The 17 bolts that need to be removed to access the clutch area of the motorcycle are shown here:
You DO NOT remove the four bolts holding the clutch actuator. That the thingy in the middle of the photo with the hose attached to it. Just leave it be.
Remove all 17 bolts, taking care to remember where the one short one goes. I use a Magic Marger to identify the one different length bolt hole or a piece of masking tape.
You do not need to remove the two that hold the plastic foot guard. But I did because I didn’t know any better. But now you do!
See the Blue Majic Marjer identifying where two short bolts go. Trick huh?
OK, so now all the bolts are out and you can very easily pop the cover off
Secure the cover with a piece of wire or string to take the strain off the hydraulic line for the clutch
This is the chain and sprocket we are interested in
Take the little plastic retainer and simply pop it over the rear cam chain sprocket.
Simple friction and the clutch cover hold it in place.
Time to put the clutch cover back on. The only issue here is the hardened bearing that the clutch actuator rides against, It needs to go “flat side in towards the engine”.
The above photo shows it NOT in the correct position. The flat side needs to be pressing against the clutch shaft. It will move on you as you try to reinstall the clutch cover.A bit of thick grease will hold it in place while you are reinstalling the clutch cover.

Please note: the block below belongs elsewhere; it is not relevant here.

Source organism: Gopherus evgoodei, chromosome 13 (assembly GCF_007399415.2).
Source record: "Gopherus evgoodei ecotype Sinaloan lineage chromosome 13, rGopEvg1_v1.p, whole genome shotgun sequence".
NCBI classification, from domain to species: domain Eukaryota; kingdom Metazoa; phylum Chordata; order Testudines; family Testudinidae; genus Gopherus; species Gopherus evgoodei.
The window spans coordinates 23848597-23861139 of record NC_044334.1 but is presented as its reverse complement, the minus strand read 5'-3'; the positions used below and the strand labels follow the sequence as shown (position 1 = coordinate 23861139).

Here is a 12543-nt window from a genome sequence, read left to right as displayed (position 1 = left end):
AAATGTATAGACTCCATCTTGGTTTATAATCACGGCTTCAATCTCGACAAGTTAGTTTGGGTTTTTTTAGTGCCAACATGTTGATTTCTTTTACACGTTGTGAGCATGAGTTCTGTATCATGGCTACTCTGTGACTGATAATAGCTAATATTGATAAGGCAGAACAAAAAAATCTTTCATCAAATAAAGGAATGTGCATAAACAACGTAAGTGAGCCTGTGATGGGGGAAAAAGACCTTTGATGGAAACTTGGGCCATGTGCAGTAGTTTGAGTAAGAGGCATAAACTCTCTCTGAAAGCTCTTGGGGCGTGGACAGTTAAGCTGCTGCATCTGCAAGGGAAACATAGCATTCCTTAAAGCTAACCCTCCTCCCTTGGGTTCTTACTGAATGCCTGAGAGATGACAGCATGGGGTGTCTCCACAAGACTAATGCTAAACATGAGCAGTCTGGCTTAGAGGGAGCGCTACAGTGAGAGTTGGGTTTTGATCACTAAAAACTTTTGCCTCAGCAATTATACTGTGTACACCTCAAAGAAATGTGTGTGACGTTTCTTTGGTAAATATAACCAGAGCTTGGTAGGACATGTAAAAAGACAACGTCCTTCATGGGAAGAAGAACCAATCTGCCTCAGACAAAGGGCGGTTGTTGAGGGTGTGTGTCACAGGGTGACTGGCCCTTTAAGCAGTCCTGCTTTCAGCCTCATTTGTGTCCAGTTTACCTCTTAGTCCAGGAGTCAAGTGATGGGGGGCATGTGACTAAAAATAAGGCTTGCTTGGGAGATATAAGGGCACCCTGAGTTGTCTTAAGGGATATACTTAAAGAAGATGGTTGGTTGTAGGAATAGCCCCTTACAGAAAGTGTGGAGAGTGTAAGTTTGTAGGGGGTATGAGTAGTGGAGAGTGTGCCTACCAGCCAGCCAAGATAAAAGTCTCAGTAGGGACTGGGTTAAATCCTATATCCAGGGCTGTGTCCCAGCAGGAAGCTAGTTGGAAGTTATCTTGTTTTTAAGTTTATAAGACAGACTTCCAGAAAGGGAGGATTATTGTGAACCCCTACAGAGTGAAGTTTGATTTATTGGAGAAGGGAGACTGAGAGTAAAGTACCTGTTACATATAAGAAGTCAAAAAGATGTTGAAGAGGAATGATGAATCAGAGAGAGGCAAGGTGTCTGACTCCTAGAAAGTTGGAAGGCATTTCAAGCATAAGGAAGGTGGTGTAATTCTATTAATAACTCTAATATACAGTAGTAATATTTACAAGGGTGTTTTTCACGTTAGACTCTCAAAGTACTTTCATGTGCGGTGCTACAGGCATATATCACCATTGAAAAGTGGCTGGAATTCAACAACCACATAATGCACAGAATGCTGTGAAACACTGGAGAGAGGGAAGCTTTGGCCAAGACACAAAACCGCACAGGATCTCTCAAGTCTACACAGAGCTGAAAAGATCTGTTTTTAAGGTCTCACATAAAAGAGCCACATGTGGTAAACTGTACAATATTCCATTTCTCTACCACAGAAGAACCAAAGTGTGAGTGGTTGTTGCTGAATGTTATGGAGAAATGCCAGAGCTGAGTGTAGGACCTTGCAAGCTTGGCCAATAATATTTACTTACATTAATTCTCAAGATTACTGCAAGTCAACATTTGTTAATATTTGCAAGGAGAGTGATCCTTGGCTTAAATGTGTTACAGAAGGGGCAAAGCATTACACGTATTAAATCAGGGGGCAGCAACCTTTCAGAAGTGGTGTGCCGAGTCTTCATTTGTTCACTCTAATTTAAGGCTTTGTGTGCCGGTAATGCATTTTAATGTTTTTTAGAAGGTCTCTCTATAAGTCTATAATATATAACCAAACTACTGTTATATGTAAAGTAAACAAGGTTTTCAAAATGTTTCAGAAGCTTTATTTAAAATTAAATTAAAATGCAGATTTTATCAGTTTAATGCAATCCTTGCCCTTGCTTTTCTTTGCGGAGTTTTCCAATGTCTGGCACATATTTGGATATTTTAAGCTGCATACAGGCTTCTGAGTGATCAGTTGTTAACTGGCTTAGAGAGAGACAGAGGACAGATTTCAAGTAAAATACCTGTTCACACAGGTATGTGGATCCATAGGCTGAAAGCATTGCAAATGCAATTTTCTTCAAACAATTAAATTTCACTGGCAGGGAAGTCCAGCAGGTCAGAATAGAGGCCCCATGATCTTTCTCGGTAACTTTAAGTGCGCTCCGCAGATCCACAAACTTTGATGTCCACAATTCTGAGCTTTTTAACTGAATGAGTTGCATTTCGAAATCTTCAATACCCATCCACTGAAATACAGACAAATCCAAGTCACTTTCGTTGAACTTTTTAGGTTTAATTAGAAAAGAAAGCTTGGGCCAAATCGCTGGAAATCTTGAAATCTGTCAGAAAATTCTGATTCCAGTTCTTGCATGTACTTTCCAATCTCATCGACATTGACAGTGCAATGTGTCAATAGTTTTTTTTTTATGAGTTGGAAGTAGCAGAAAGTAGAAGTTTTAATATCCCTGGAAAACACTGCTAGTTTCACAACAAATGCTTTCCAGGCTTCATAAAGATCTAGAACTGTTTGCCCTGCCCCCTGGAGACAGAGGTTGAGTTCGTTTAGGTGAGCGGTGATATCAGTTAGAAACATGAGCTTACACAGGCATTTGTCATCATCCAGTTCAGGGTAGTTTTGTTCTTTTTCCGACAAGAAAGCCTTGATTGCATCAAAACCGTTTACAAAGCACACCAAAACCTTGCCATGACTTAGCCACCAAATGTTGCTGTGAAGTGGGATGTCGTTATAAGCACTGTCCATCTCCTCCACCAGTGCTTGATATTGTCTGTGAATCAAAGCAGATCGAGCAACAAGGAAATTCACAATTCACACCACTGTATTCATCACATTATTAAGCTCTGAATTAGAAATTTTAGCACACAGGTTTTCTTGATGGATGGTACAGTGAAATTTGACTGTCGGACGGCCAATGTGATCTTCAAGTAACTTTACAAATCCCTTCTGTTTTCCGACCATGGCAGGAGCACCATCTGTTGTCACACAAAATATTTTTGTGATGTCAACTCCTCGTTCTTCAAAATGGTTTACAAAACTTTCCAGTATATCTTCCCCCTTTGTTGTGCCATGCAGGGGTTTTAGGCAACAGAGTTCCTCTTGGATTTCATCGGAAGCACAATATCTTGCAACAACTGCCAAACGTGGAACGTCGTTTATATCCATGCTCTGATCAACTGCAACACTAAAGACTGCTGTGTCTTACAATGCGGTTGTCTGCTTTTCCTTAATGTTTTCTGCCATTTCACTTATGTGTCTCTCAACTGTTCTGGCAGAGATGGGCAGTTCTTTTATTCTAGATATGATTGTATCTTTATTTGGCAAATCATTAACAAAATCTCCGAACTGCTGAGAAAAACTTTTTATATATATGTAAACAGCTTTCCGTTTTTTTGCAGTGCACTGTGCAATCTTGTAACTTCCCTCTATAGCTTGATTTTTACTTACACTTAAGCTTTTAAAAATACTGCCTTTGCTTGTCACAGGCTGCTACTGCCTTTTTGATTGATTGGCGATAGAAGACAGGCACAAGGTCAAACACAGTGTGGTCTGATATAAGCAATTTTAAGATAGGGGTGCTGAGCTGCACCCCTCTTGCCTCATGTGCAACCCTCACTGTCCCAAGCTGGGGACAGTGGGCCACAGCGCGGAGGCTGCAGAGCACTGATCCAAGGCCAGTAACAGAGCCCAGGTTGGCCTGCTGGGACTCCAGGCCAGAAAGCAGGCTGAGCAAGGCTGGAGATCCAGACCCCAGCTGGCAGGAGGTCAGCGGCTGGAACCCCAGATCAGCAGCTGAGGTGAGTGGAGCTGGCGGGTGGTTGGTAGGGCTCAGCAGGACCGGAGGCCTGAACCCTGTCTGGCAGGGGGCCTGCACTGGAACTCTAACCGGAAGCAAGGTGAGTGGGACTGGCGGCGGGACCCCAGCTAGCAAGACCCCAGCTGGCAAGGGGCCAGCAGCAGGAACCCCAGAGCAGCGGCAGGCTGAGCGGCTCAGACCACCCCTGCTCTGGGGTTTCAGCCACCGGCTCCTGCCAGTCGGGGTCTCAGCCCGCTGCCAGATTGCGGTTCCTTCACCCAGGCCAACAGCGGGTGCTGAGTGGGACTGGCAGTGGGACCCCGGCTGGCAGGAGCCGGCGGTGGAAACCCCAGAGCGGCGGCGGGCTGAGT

This is the shaft on the engine side that this little bearing needs to bear against
Don’t force the cover! It’s made out of BMW aluminum which is one step above hard wax. There are a couple of locating pins to line up. They need to be lined up together or you will be fighting to get the cover on. There is also a bit of spring resistance to contend with. Get the locator pins lined up and insert a bolt on a top and bottom hole to pull things together. If it takes more than a very simple effort, you need to check that bearing again. If it isn’t in the correct location it will cause all kinds of grief.
Once the cover is back in place you can start reinstalling the NEW aluminum bolts.
These bolts need to be torqued to 26.5 INCH pounds and then turned another 90 degrees to “stretch” them the appropriate amount.
And then the wrench is turned another 90 degrees.
Do them sequentially. You know, Top, Bottom Left, Right, 1 O clock, 7 O clock, etc. Torque first and then go around again and do the 90 degree dance.
NOW, if you think you can simply skip the torque wrench step, I’m here to tell you, you are mistaken. You will not believe how little torque 26.5 INCH pounds is. And how easily these bolts turn the next 90 degrees. My grandsons PlaySkool workbench with rubber nuts and bolts feel more secure than these bolts do! Amazing!
That’s it! Start her up and let it rip! Check for leaks. Check to be sure the clutch is working properly. You should be good to go!
This project took me 30 minutes and I did it in street cloths. This is an extremely clean project if your bike is half way clean. And real easy with a lift…..
With the bike on the sidestand, I only loss a tablespoon of oil
Lots more pictures here:
I hope you enjoyed this little article and it was helpful.